S. Korea’s political parties still polarized on history textbook row

November 4, 2015
South Korea's Prime Minister participates in the National Assembly. Rival political parties in the country are still very much at odds regarding state-issued history textbooks for students. (Yonhap)

South Korea’s Prime Minister participates in the National Assembly. Rival political parties in the country are still very much at odds regarding state-issued history textbooks for students. (Yonhap)

SEOUL (Yonhap) — The National Assembly was polarized for the second day in a row Wednesday as the opposition continued to boycott parliamentary sessions in protest against the government’s decision to reintroduce state history textbooks.

On Tuesday, the government announced that it will revise the current textbook publication system so that secondary school students can learn Korean history with national textbooks starting in the 2017 school year. Lawmakers of the main opposition New Politics Alliance for Democracy (NPAD) have been staging outside rallies since then, boycotting all parliamentary meetings.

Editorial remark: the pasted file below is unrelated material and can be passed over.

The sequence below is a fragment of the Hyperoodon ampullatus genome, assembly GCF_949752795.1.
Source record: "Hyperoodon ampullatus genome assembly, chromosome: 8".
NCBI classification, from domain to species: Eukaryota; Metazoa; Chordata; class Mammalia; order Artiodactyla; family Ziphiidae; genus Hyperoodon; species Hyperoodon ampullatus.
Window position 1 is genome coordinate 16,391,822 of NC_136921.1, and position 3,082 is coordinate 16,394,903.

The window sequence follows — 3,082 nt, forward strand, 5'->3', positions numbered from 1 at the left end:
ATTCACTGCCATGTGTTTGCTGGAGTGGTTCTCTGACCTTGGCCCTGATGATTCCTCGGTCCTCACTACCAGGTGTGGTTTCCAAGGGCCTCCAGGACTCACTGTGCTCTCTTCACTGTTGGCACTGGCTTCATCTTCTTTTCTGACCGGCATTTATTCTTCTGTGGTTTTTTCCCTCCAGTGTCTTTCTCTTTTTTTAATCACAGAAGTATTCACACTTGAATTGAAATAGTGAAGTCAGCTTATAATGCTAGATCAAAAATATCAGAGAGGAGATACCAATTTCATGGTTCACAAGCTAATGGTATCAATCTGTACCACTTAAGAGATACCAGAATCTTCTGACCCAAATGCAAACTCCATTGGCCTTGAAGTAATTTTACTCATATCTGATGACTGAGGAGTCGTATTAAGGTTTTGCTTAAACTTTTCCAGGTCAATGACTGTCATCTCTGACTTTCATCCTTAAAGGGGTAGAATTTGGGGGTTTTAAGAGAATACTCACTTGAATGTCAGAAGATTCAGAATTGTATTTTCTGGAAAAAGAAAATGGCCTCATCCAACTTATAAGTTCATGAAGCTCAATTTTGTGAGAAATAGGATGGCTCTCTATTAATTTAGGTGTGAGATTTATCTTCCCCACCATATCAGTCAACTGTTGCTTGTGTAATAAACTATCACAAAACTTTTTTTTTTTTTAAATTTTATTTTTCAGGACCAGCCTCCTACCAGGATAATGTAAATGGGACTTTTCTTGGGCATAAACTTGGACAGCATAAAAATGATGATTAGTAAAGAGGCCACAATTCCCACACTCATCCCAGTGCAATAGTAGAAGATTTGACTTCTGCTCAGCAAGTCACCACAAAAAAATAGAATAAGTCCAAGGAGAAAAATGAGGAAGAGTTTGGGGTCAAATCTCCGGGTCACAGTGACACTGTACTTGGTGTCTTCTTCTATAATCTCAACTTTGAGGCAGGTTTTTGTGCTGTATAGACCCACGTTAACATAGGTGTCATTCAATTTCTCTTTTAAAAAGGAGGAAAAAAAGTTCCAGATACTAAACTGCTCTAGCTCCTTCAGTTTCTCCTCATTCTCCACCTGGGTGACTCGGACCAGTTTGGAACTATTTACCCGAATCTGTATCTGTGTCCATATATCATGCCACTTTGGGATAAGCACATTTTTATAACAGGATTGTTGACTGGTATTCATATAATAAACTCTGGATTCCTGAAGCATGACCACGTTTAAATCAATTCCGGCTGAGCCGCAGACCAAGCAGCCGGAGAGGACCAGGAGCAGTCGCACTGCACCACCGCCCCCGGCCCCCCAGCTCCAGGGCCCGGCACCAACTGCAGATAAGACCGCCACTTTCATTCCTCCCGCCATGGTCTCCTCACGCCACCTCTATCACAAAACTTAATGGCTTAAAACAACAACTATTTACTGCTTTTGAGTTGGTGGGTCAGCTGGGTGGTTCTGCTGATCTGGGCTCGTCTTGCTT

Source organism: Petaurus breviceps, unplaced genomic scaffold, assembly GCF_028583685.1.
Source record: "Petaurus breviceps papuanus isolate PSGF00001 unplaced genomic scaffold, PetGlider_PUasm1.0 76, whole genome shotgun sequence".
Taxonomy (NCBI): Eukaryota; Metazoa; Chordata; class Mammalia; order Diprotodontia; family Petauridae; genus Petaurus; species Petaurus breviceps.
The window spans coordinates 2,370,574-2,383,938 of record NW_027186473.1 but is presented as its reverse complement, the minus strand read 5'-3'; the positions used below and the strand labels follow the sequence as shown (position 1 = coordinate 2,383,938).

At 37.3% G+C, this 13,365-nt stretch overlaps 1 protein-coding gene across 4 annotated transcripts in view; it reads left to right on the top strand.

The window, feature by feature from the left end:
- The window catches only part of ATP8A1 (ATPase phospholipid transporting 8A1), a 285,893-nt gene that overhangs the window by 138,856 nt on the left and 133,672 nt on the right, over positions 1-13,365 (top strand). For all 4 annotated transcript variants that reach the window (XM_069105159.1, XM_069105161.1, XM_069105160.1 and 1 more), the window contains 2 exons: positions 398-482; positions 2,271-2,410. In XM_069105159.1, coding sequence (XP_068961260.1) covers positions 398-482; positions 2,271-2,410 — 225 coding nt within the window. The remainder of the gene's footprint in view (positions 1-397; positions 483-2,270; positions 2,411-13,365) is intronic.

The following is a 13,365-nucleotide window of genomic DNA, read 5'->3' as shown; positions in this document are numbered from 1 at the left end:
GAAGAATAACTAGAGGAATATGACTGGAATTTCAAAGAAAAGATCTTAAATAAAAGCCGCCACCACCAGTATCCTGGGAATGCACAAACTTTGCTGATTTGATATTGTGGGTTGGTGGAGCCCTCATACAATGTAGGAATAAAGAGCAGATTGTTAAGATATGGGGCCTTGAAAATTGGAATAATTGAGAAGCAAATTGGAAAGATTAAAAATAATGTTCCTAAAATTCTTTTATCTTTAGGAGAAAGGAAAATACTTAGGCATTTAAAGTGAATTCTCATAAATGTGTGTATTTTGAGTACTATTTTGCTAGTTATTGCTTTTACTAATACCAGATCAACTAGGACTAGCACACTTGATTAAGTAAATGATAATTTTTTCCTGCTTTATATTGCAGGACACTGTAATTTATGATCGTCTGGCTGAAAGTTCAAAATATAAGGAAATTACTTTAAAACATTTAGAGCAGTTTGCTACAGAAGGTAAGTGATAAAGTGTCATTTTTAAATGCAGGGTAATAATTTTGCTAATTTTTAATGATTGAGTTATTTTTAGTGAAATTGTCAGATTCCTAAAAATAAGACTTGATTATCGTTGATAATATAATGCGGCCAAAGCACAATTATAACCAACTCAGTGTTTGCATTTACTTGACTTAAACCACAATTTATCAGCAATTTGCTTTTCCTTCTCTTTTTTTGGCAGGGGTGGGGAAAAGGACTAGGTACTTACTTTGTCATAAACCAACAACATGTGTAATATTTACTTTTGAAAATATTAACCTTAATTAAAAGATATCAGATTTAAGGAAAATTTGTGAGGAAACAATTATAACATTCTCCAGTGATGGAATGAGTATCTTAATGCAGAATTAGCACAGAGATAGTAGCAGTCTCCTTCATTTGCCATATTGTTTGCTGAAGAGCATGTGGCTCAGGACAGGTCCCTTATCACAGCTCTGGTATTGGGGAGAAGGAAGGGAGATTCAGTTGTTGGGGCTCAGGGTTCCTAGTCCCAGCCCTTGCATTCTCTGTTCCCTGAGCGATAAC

“State-authored textbooks should be scrapped,” Chairman Moon Jae-in said, asking the people to launch a nationwide campaign against the state textbooks.

The government made the announcement two days prior to the end of the period for collecting public opinion. The law stipulates that the government must give such notice in advance on policy changes.

“It is a clear illegal act for the government to make the announcement before an (end to the) obligatory 20-day period to canvass public opinion,” said Moon.

The government argued that many of the private history textbooks now used by middle and high schools try to glorify North Korea by discrediting South Korea.

The ruling Saenuri Party, meanwhile, denounced the NPAD legislators for continuing an ideological war over the textbooks and abandoning their jobs.

“The people will not forgive the lawmakers who do not show up for work and continue to boycott,” Chairman Kim Moo-sung said.

Kim further argued that opposition lawmakers should return and show efforts to ensure that the parliament can pass a set of bills meant to reform the labor sector as well as other bills designed to revitalize the country’s economy.

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